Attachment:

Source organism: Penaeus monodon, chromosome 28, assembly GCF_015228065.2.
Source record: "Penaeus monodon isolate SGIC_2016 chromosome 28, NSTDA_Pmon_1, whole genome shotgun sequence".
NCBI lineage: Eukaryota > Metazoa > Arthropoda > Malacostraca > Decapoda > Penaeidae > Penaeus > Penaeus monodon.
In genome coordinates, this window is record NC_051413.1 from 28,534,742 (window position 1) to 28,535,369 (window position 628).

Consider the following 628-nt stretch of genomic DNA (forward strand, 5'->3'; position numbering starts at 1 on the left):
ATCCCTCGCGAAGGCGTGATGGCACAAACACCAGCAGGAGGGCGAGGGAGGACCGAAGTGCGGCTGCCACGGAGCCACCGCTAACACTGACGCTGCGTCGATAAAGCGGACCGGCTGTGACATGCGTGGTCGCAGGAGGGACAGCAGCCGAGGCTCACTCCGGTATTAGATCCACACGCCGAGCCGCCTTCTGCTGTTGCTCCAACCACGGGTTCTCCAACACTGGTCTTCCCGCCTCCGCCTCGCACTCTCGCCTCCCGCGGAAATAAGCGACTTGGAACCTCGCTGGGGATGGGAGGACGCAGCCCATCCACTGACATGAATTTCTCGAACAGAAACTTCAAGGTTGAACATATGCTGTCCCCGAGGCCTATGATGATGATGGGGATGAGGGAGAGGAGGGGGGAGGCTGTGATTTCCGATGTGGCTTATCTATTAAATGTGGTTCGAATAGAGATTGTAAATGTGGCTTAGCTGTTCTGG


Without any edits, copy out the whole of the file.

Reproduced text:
Source organism: Penaeus monodon, chromosome 28, assembly GCF_015228065.2.
Source record: "Penaeus monodon isolate SGIC_2016 chromosome 28, NSTDA_Pmon_1, whole genome shotgun sequence".
NCBI lineage: Eukaryota > Metazoa > Arthropoda > Malacostraca > Decapoda > Penaeidae > Penaeus > Penaeus monodon.
In genome coordinates, this window is record NC_051413.1 from 28,534,742 (window position 1) to 28,535,369 (window position 628).

Consider the following 628-nt stretch of genomic DNA (forward strand, 5'->3'; position numbering starts at 1 on the left):
ATCCCTCGCGAAGGCGTGATGGCACAAACACCAGCAGGAGGGCGAGGGAGGACCGAAGTGCGGCTGCCACGGAGCCACCGCTAACACTGACGCTGCGTCGATAAAGCGGACCGGCTGTGACATGCGTGGTCGCAGGAGGGACAGCAGCCGAGGCTCACTCCGGTATTAGATCCACACGCCGAGCCGCCTTCTGCTGTTGCTCCAACCACGGGTTCTCCAACACTGGTCTTCCCGCCTCCGCCTCGCACTCTCGCCTCCCGCGGAAATAAGCGACTTGGAACCTCGCTGGGGATGGGAGGACGCAGCCCATCCACTGACATGAATTTCTCGAACAGAAACTTCAAGGTTGAACATATGCTGTCCCCGAGGCCTATGATGATGATGGGGATGAGGGAGAGGAGGGGGGAGGCTGTGATTTCCGATGTGGCTTATCTATTAAATGTGGTTCGAATAGAGATTGTAAATGTGGCTTAGCTGTTCTGG